Preprint Open Access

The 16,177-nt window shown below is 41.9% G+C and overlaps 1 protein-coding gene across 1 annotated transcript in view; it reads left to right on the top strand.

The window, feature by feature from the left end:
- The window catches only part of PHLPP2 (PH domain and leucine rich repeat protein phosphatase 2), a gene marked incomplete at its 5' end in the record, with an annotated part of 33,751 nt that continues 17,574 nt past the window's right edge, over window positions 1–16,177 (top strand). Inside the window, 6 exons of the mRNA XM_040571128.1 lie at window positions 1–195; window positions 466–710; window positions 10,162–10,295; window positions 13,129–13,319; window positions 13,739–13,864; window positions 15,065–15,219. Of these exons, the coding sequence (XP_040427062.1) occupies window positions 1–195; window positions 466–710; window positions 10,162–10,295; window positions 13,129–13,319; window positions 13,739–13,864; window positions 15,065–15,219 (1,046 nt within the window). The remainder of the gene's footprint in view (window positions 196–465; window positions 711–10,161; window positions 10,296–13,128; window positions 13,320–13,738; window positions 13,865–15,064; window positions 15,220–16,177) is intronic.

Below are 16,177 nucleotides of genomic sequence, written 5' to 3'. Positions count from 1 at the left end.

In a recent work we computed the relative frequencies with which strong shocks (4.0≤Mw<5.0), widely felt by the population were followed in the same area by potentially destructive main shocks (Mw≥5.0) in Italy. Assuming the stationarity of the seismic release properties, such frequencies can be tentatively used to estimate the probabilities of potentially destructive shocks after the occurrence of future strong shocks. This allows us to set up an alarm-based forecasting hypothesis related to strong foreshocks occurrence. Such hypothesis is tested retrospectively on the data of a homogenized seismic catalogue of the Italian area against a purely random hypothesis that simply forecasts the target main shocks proportionally to the space-time fraction occupied by the alarms. We compute the latter fraction in two ways a) as the ratio between the average time covered by the alarms in each area and the total duration of the forecasting experiment (60 years) and b) as the same ratio but weighted by the past frequency of occurrence of earthquakes in each area. In both cases the overall retrospective performance of our forecasting algorithm is definitely better than the random case. Considering an alarm duration of three months, the algorithm retrospectively forecasts more than 70% of all shocks with Mw5.5 occurred in Italy from 1960 to 2019 with a total space-time fraction covered by the alarms of the order of 2%. Considering the same space-time coverage, the algorithm is also able to retrospectively forecasts more than 40% of the first main shocks with Mw5.5 of the seismic sequences occurred in the same time interval. Given the good reliability of our results, the forecasting algorithm is set and ready to be tested also prospectively, in parallel to other ongoing procedures operating on the Italian territory.